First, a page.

Accession Number : ADA255903


Title :   Burden Sharing in the Persian Gulf: Lessons Learned and Implications for the Future


Descriptive Note : Technical rept.


Corporate Author : NAVAL POSTGRADUATE SCHOOL MONTEREY CA DEPT OF ADMINISTRATIVE SCIENCES


Personal Author(s) : Terasawa, Katsuaki L ; Gates, William R


Full Text : https://apps.dtic.mil/dtic/tr/fulltext/u2/a255903.pdf


Report Date : 31 Aug 1992


Pagination or Media Count : 45


Abstract : The United States was the dominant member of the coalition formed to counter Iraq's annexation of Kuwait. This led to U.S. concerns that countries benefiting from the coalition were contributing less than their fair share. This paper compares contributions and benefits for the major coalition participants in Operation Desert Storm. The benefits include national sovereignty and oil supply security. The contributions include defense resources and financial and in-kind payments to the U.S. and other countries. The analysis concludes that national sovereignty was the more significant of the two benefits and that the oil supply security benefit may be larger for the U. S. than for countries completely dependent on imported oil (i.e., Japan and Germany). Thus, the Gulf countries may have under contributed to the coalition. Japan and Germany may have over contributed, relative to these benefits, though they may have received other benefits not measured here.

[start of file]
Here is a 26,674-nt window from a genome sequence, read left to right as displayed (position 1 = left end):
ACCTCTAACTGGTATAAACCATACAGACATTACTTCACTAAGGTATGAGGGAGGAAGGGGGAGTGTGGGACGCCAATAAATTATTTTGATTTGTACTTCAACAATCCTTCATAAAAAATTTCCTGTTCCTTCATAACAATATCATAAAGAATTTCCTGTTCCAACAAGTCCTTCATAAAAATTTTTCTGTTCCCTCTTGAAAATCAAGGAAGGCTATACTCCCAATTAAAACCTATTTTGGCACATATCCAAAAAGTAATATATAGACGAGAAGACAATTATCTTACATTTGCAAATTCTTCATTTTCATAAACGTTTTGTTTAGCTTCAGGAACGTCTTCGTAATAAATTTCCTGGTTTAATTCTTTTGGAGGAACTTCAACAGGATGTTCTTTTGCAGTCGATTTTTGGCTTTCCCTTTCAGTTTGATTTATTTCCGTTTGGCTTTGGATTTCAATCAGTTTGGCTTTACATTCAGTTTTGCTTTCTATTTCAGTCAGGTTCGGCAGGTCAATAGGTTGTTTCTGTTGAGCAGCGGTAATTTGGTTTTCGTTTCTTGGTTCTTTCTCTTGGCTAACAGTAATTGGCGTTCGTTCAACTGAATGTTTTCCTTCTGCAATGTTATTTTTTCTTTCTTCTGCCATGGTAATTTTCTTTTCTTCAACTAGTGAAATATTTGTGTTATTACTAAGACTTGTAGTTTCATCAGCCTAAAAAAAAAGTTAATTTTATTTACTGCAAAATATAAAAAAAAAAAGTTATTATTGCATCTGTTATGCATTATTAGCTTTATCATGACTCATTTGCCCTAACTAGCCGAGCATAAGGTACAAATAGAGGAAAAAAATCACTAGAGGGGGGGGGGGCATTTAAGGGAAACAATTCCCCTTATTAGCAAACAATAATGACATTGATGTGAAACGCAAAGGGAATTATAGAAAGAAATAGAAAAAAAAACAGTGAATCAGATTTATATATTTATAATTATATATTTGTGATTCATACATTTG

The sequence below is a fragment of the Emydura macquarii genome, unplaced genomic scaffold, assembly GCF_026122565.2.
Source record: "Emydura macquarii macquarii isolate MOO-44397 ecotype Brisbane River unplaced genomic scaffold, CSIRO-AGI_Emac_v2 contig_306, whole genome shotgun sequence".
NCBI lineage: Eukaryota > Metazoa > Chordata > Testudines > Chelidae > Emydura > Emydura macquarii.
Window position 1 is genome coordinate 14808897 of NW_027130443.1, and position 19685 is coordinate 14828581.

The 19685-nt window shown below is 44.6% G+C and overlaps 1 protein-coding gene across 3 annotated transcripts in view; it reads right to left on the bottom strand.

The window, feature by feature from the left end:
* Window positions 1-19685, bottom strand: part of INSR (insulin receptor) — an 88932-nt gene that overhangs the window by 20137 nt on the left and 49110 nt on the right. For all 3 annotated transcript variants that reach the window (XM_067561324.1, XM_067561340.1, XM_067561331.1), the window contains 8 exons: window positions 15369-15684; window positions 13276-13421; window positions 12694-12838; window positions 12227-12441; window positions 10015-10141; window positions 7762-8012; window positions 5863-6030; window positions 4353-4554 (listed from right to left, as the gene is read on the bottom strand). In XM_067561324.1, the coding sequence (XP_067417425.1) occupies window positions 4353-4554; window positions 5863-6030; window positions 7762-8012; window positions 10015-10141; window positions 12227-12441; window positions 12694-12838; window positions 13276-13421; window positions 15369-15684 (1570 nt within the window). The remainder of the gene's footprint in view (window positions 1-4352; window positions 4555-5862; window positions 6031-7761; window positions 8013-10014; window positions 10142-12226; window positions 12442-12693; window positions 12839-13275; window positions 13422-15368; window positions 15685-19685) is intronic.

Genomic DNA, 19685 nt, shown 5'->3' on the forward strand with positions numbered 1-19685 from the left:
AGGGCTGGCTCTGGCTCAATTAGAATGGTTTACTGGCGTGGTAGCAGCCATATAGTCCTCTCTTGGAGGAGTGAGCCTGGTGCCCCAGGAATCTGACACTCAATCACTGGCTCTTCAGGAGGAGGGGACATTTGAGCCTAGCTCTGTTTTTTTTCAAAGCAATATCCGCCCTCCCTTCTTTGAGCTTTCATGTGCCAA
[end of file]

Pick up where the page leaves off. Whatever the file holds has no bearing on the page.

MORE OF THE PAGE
Descriptors :   *JOINT MILITARY ACTIVITIES , *LOGISTICS , KUWAIT , SECURITY , GERMANY , SUPPLIES , DESERTS , BENEFITS , OILS , RESOURCES , OPERATION , JAPAN , SHARING


Subject Categories : Humanities and History
      Logistics, Military Facilities and Supplies
      Military Operations, Strategy and Tactics


Distribution Statement : APPROVED FOR PUBLIC RELEASE